12 Next, in sentencing you today, Cardinal Pell, I am not sitting in judgment of the Catholic religion or the Catholic Church. It is George Pell who falls to be sentenced.
13 Finally, with respect to these preliminary observations, over the last period we have witnessed, outside of this court and within our community, examples of a ‘witch-hunt’ or ‘lynch mob’ mentality in relation to Cardinal Pell. I utterly condemn such behaviour. That has nothing to do with justice or a civilized society. The Courts stand as a bulwark against such irresponsible behaviour.
14 Cardinal Pell, I want to acknowledge that in sentencing you today, I do so on the basis that you are a member of the community, like any other. Most importantly, while I must punish you for your offending, like anyone who falls to be sentenced by our courts, you are entitled to the balanced and steady hand of justice.
Summary of offending
15 I now turn to the facts of this case.
16 You fall to be sentenced on a basis consistent with the jury verdict on your trial. It was common ground at the plea that this effectively means that you are to be sentenced on the basis of the account of the victim J who gave evidence at trial. Your counsel accepts this.
17 I must at law give full effect to the jury’s verdict. It is not for me to second guess the verdict. What this means is that I am required to accept, and act upon, J’s account. That is what the law requires of me and that is what I will do.
18 In the latter part of 1996 and into 1997, whilst Archbishop of Melbourne, you conducted Sunday Solemn Mass at St Patrick’s Cathedral in East Melbourne. The two victims, one of whom is now deceased, were choristers or choir boys who performed singing duties during Mass. They sang in furtherance of a singing scholarship each had at a private Catholic high school. I have anonymised my sentencing remarks so that the identities of the victims are not published. In these anonymised remarks, I refer to the victims as ‘J’ and ‘R’.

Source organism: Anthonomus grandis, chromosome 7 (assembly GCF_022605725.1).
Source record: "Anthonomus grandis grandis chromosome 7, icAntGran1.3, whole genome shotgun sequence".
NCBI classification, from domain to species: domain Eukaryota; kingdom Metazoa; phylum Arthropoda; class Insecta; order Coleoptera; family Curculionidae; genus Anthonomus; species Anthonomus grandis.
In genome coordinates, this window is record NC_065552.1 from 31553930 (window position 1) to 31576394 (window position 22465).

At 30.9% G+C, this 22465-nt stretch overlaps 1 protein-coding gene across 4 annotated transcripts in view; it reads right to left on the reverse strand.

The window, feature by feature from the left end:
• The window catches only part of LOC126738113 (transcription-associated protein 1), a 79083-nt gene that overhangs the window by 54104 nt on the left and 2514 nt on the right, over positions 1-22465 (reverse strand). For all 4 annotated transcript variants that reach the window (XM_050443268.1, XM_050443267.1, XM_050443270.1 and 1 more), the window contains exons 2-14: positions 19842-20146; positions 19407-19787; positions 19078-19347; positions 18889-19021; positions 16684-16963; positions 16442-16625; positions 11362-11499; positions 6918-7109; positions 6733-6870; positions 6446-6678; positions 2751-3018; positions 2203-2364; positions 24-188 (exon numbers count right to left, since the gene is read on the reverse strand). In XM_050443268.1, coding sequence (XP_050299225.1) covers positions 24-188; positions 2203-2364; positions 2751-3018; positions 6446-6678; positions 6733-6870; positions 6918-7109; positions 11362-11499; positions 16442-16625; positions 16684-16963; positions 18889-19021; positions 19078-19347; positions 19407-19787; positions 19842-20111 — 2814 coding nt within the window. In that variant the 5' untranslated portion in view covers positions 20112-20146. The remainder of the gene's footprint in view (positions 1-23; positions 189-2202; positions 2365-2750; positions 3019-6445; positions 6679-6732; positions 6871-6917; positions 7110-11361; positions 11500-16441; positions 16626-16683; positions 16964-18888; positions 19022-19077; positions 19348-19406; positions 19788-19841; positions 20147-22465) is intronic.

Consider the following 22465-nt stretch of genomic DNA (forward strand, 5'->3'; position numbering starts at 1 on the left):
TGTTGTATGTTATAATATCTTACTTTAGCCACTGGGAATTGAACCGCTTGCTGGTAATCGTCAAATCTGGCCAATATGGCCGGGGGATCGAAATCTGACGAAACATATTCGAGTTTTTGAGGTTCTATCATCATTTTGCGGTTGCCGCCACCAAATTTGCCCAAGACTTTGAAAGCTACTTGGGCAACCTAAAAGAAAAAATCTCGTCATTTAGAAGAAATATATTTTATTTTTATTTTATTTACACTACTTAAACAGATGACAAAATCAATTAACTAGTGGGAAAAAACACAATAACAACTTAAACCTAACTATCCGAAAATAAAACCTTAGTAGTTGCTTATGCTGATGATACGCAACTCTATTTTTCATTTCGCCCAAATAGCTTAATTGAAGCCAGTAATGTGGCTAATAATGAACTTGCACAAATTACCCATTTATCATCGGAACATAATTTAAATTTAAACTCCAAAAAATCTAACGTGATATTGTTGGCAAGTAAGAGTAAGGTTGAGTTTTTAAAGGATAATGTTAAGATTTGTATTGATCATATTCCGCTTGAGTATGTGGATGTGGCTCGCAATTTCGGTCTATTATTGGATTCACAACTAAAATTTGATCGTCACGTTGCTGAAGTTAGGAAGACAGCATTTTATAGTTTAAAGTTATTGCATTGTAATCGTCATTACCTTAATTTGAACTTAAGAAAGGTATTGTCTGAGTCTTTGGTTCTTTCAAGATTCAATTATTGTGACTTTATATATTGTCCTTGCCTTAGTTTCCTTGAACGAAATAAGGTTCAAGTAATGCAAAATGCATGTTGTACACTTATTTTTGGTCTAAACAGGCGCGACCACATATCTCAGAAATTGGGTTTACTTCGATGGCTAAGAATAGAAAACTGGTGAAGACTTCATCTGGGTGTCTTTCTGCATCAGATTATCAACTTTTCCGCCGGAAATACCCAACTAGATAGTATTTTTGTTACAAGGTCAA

19 The matter involves two episodes of offending.
20 Turning to the first episode.
21 In the latter part of 1996, at the conclusion of one Sunday Solemn Mass, which was delivered by you, the victims formed part of a procession, outside of the Cathedral, walking back towards their choir room. The victims were still wearing their chorister’s robes. During this time, without asking permission, the victims separated themselves from the procession. They made their way, via the priests’ sacristy corridor, to the priests’ sacristy. This area was off limits to the public. The priests’ sacristy was also customarily off limits to choristers.
22 Once inside the priests’ sacristy, each of them drank some sacramental wine kept in an alcove within the priests’ sacristy.
23 After Mass, you entered the priests’ sacristy alone; you were still robed. The priests’ sacristy was the area you used for disrobing at that time. When you entered the priests’ sacristy you planted yourself in the doorway and said something like ‘you’re in trouble’ to the victims. You and the victims sort of froze at that moment. Then you started to move something underneath your robes, like your trousers or belt.
24 Shortly after this you committed an indecent act upon R, who is now deceased. This involved pulling R aside, pulling out your penis, grabbing R by the back of his head with one hand and placing R’s head and face in close proximity to your genital region. This occurred while R was crouched in front of you and you were standing. R was squirming, struggling and flailing while this was occurring. J saw R’s face – R was terrified. At one point, R said to you ‘can’t you let us go? We didn’t do anything.’ R also called out ‘no’ and ‘help’. This incident with R lasted about a minute or two. This is charge 1 on the Indictment, Indecent Act.
25 A short time after this you turned your attention to J. You then sexually penetrated J. This involved pushing your erect penis into J’s mouth. You pushed J’s mouth onto your penis for a short period of time, in the order of about two minutes. J was, to use his words, ‘freaking out’ when this happened. You were standing and J was pushed down, crouching or kneeling. This is charge 2 on the Indictment, Sexual Penetration.
26 You then committed further indecent acts with J. You told J to take off his pants and you started touching his genitalia with your hands. This is charge 3 on the Indictment. While this was occurring, you began touching your own genital area with your other hand. These acts occurred over a minute or two. This is charge 4 on the Indictment. Both charges 3 and 4 are Indecent Act charges.
27 Once you stopped, J put his clothes back on, and J and R left the room. They eventually re-joined the choir.
28 Both J and R were present together in the priests’ sacristy during the whole of the offending.
29 At this time, both J and R were aged 13 years of age.
30 During the incident J and R were crying and sobbing. J and R called out but it was at a level of whimpering and whispering. At some point you told J and R to be quiet because they were crying.
31 Now turning to the second episode of offending.